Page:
Jump to content

Small Pond Stocking

Guest will

Recommended Posts

I was curious about filtration and stocking issues with small ponds/water gardens. I had a small half barrel pond over the summer with 4 goldfish in it and have gotted the bug for something a little better come spring. I've started to assemble some parts over the winter with the clearance sales to have a small water garden come spring. So far I've purchased a 45 gallon water garden basin, a 400gph pump as well as a pressurized canister filter with UV. My intentions is to sumbmerge the 45 gallon basin into the ground and have my barrel spill water into it. I will probably have around 75-80 gallons total. How many fish will this support? I've seen places say that you need 100gallon per fish for a pond environment but have also seen sites with half barrels loaded with fish. I would like to have a total of 7-8 fish. Mostly the ones that were in the half barrel from last summer. When I moved the fish into an aquarium for the winter I had issues with the comon fish beating up on the telescopes, something not expierenced in the barrel. I would like to put my 3 telescopes and on fantail into the barrel and have my two comons in the 45 gallon basin. I would also like to pick up one shubinkin for the basin as well. Do I have enough water and filtration for my plans or am I best to get more filtration or leave a couple fish in the aquarium and not purchase the shubunkin?

A funny thing about my half barrel water garden was I wound up with a lepord frog living in it. Seems kinda odd as I have no clue how he determined the barrel would be a good place to live, espeacialy considering the leap of faith he had to take to make it over the rim in the first place.

Edited by will
Link to comment
Share on other sites

  • Regular Member

You see more gallons per fish recommended for ponds because the turnover rate is usually much lower - meaning it takes longer to move the pond water through the filter than it does in an aquarium. The extra water to dilute waste keeps it safer, and when you're talking about a really big pond, means you don't have to change out an unreasonable amount of water weekly.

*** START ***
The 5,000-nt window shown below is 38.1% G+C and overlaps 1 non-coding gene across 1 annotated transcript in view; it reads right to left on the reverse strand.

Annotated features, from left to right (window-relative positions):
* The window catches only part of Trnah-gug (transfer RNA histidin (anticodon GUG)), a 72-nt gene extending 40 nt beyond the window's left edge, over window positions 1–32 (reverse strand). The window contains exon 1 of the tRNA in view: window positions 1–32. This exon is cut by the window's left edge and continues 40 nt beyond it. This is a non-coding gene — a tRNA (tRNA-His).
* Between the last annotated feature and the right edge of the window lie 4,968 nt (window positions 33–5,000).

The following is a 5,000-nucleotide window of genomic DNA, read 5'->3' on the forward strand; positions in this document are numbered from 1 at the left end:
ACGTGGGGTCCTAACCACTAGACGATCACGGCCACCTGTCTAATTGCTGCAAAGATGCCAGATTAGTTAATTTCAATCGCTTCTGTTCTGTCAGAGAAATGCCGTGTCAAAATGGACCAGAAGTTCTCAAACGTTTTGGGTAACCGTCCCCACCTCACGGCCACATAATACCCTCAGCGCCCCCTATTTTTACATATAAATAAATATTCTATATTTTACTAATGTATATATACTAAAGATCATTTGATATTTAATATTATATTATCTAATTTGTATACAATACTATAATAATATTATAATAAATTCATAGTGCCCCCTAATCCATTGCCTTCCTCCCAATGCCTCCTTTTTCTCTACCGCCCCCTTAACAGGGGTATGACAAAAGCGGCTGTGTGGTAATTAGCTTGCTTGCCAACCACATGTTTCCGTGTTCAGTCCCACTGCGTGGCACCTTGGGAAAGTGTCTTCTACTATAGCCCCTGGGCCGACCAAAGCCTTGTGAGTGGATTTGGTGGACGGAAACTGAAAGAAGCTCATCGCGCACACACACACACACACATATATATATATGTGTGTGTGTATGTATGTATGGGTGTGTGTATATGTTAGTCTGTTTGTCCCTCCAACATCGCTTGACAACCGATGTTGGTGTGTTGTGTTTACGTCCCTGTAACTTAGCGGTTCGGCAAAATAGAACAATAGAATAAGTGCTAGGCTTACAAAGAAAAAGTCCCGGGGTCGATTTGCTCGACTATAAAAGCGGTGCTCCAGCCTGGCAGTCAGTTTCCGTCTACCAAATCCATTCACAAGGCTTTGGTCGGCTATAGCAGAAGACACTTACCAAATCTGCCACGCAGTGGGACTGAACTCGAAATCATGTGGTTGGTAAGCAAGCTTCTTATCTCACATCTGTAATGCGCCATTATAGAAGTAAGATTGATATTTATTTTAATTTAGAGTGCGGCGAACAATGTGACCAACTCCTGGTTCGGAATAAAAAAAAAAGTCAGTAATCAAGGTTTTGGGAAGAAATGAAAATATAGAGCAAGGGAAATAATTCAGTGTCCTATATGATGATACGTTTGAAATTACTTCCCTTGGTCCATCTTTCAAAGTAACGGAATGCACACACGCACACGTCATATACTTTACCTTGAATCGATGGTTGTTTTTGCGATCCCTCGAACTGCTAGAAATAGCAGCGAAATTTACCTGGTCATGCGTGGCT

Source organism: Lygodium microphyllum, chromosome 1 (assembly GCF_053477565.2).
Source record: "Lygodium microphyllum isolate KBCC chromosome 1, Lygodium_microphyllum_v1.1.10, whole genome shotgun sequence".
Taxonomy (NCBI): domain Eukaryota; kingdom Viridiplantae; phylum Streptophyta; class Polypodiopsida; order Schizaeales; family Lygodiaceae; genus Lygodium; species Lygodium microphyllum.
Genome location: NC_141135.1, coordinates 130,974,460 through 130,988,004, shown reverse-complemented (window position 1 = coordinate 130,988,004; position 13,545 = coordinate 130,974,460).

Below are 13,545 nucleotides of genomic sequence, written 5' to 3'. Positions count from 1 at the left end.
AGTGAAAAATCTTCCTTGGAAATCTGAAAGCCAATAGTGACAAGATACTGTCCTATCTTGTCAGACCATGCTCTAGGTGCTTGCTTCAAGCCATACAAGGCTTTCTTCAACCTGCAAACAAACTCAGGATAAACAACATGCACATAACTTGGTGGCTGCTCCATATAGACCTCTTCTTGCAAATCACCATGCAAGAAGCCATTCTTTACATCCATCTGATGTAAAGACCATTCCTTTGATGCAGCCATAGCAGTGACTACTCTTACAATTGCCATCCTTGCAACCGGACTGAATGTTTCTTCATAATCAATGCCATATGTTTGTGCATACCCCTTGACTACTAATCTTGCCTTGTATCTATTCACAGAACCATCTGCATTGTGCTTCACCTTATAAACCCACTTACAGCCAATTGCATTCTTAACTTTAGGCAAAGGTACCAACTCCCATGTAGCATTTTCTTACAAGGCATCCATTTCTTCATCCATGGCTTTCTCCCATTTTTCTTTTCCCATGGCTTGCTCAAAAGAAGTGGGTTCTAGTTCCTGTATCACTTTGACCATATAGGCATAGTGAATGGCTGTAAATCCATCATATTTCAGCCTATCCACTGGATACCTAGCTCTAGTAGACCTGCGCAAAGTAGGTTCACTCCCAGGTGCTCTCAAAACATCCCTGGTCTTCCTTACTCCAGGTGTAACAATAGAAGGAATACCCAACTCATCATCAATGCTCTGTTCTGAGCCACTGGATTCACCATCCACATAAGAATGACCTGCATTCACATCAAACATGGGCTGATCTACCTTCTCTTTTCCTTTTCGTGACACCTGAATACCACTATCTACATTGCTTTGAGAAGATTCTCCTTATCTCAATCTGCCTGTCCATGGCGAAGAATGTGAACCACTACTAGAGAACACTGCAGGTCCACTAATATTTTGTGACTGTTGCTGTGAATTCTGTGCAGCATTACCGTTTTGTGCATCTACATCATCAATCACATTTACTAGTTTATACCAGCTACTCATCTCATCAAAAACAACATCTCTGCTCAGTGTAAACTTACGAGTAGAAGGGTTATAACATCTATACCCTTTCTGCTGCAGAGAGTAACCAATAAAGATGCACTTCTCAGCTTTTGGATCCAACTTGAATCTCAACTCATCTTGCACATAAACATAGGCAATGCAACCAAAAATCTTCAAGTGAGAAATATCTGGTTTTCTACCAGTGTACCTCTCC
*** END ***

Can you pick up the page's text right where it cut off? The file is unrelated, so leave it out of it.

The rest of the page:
10 gallons a piece, with a fairly low turnover rate in the pond isn't great (you're looking at about 5x an hour with your pump - maybe less depending on the height - versus 10x an hour in a good goldfish aquarium), especially with 2 commons in there already. You might want to keep fewer fish outside until you see how your water readings look as they get out there and start growing.

Link to comment
Share on other sites

Guest Philly Bill

Cheeky Lemur is right - there are no hard and fast rules. It depends on the size (not to be confused with length) of the fish and the filtration. I have assembled quite a bit of information about this topic on my blog.

Edited by Philly Bill
Link to comment
Share on other sites

Join the conversation

You can post now and register later. If you have an account, sign in now to post with your account.

Reply to this topic...

×   Pasted as rich text.   Restore formatting

  Only 75 emoji are allowed.

×   Your link has been automatically embedded.   Display as a link instead

×   Your previous content has been restored.   Clear editor

×   You cannot paste images directly. Upload or insert images from URL.

  • Create New...